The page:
• If accumulator-based proofs can indeed be verified quickly, they could allow the UTXO set size to grow considerably (perhaps because of a block size increase) while still ensuring that miners can verify transaction inputs quickly enough to minimize the use of spy mining or the production of stale blocks.

    • Software that uses trusted UTXO sets with newly-started nodes to avoid the cost and delay of downloading and verifying the full block chain (an option some software already provides) could reduce those costs and delays even further by replacing the multi-gigabyte UTXO set with an accumulator a million times smaller.

    It should be possible for eager experimenters to explore the use of accumulators in Bitcoin without changing any consensus rules, such as Tadge Dryja has been doing with his similar Utreexo system based on merkle trees.

  • Miniscript presented by Pieter Wuille (transcript, video, slides). Imagine you had a Bitcoin script that gave control over your bitcoins to your lawyer a year after you last moved them, in case he needed to distribute them to your heirs. That’s an easy script to write. But what if someone then asked you to join a 3-of-4 multisig contract where you’d be one of parties holding some funds. How hard would it be for you to insert your existing policy into their generic multisig contract and be sure you haven’t broken anything? That’s the question asked by this speaker, and his answer is the composable policy language miniscript.

    Miniscript is a subset of the full Bitcoin Script language that focuses on just a few features such signatures, times, and hashes plus operators for combining them, such as and, or, or threshold. It’s compact, easy to read, and will compile down to the most efficient script implementing a given policy. From an existing script compatible with its operations, it will also reverse it back into a policy for easy review. By design, it uses a similar vocabulary to the output script descriptors Wuille has been implementing in Bitcoin Core and it can help the updater or finalizer in a BIP174 PSBT workflow figure out who needs to sign next or whether all data for finalizing the script has been received.

    Looking at the problem posed in the introduction paragraph, we can define the example personal spending policy as either you providing a signature for your compressed pubkey, pk(C), or your lawyer waiting for a year, time(<seconds>), and then providing a signature for his own compressed pubkey. We combine these branches with an asymmetric “or,” aor, to reduce the witness data required when following the first branch.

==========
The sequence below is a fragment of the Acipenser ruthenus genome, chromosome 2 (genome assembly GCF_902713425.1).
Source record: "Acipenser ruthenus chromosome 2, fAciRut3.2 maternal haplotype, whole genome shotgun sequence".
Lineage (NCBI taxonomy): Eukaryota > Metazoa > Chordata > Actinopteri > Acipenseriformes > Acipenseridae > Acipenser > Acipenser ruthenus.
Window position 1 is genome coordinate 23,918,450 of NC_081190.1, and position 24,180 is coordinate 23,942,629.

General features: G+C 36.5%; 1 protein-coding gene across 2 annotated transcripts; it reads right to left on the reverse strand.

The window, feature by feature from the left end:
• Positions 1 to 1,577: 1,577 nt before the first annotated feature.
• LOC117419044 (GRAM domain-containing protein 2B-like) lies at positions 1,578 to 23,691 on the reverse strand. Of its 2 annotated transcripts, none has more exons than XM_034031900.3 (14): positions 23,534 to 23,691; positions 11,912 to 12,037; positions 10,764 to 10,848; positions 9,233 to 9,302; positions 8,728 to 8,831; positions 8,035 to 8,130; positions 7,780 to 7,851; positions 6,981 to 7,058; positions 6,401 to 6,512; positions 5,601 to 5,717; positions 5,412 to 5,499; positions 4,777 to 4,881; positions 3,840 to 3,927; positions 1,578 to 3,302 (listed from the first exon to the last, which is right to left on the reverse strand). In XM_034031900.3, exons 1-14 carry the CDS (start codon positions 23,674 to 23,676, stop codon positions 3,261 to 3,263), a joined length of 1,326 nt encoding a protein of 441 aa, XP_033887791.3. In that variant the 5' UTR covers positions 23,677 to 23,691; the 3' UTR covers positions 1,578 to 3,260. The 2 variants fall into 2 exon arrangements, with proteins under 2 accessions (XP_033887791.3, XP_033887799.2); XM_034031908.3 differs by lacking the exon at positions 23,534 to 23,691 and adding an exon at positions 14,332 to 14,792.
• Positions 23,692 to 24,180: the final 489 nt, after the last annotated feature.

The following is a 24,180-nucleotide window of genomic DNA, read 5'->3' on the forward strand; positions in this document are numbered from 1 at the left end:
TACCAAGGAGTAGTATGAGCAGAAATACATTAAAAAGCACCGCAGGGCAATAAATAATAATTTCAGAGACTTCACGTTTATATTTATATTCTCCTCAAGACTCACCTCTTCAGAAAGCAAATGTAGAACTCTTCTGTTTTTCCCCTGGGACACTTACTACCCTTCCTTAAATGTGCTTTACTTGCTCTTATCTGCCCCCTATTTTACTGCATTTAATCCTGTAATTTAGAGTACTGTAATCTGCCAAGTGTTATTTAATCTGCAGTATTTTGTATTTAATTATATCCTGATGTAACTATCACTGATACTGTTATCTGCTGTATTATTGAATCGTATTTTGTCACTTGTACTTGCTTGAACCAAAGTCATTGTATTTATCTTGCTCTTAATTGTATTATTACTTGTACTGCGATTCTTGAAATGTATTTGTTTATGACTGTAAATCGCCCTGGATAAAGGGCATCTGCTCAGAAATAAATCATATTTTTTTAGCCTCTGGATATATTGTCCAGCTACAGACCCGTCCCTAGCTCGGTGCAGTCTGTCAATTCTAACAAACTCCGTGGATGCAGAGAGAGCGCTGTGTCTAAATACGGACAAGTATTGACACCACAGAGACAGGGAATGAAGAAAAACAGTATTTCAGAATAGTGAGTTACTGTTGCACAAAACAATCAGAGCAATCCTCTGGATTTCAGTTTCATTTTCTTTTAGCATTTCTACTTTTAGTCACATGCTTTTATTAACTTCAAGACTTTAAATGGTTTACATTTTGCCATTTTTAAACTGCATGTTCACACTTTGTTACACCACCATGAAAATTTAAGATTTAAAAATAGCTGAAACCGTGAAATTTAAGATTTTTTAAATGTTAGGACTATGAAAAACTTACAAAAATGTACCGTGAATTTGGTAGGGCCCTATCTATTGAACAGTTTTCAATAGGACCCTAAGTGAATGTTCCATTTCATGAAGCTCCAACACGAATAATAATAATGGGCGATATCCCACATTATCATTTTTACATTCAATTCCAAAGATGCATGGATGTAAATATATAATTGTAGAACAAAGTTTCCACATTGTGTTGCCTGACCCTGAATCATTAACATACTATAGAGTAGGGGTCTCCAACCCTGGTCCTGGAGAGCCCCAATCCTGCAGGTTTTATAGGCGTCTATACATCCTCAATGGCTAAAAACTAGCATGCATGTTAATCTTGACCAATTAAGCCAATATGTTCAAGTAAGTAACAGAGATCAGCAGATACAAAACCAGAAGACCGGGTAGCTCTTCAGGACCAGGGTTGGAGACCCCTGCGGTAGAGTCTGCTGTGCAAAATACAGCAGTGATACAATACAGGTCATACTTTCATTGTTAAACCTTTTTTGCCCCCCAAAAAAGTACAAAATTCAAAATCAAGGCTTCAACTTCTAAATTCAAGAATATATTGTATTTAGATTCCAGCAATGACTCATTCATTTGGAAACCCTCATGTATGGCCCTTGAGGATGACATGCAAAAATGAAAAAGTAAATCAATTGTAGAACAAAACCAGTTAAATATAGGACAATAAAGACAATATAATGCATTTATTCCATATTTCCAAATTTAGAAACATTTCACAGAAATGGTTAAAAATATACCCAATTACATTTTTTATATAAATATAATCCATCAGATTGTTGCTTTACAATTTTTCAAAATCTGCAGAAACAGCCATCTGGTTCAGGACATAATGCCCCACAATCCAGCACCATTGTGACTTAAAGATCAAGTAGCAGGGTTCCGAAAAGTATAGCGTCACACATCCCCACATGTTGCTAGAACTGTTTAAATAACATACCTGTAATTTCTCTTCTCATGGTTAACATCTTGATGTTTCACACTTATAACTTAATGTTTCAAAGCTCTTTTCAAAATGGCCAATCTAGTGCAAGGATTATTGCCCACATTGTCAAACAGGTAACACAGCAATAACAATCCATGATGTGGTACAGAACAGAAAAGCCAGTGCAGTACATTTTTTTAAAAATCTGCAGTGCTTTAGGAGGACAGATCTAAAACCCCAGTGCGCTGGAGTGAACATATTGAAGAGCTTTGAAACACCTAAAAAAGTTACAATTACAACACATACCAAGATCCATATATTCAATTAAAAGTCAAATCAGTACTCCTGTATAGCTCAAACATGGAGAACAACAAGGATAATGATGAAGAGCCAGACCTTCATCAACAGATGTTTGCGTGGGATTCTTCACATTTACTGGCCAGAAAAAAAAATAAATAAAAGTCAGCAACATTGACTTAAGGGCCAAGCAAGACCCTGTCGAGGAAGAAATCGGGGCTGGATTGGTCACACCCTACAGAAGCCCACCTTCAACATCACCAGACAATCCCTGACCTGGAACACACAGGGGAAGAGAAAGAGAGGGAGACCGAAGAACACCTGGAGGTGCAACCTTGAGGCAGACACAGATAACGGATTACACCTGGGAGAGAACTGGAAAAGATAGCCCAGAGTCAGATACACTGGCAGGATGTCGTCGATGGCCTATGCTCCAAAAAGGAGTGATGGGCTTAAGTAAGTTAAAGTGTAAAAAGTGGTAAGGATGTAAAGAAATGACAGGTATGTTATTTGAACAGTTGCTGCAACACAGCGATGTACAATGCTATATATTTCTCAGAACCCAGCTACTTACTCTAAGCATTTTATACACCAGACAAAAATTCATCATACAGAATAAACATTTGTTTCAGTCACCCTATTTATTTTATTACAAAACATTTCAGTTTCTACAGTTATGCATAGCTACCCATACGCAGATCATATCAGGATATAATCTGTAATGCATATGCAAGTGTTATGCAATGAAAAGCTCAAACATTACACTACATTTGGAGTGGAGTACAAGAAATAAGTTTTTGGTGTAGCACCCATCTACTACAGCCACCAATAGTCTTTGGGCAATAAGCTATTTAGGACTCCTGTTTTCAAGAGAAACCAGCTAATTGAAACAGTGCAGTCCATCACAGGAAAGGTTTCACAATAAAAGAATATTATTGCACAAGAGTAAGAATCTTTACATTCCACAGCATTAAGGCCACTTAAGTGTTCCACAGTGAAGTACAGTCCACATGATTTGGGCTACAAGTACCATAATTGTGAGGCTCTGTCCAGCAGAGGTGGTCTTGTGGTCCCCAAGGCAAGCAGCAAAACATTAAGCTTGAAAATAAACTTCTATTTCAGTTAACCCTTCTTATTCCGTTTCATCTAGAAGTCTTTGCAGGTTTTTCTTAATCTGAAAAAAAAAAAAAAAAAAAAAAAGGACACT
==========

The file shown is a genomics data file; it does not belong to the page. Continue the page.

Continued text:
We can define the generic 3-of-4 multisig policy similarly using compressed pubkeys (C):


    A functionally equivalent policy that allows more flexibility would use the threshold operation:


    This allows you to just replace one of the public keys with your personal policy:


    When compiled, the result is the following script:


    A final benefit of miniscript is that it should allow a policy written today to be automatically translated into a structure that makes optimal use of MAST, taproot, or other possible Bitcoin protocol upgrades. That means, as the Bitcoin protocol advances, the user or developer who invested time into crafting a policy won’t have to redo their work in order to continue using it with newer technology.

    The speaker has provided an interactive Javascript demo of the miniscript compiler, and he and his collaborators also have a Rust language version of the compiler they plan to release as open source soon.

  • Probabilistic Bitcoin soft forks (sporks) presented by Jeremy Rubin (transcript, video). By March 2017, almost all Bitcoin nodes were ready to begin enforcing the segwit soft fork but miners seemed unwilling to send the activation signal. This created confusion: do miners get to veto protocol upgrades? If they do, is segwit dead? If they don’t, what do users do to override them? Ultimately the situation was resolved, but it was a mess that many would prefer not to repeat.

    The speaker identifies the root cause of the problem as miners being able to delay activation at no cost to themselves. He proposes a solution: use the randomness remaining in a block header hash to determine whether or not a block signals for activation. For example, we’d choose a target that only 1 header hash out of 26,000 would match. A block matching that target would be produced once every six months on average, although nobody would know exactly when (about 10% of the time, it’d be within 3 weeks; but another 10% of the time, it’d take more than a year).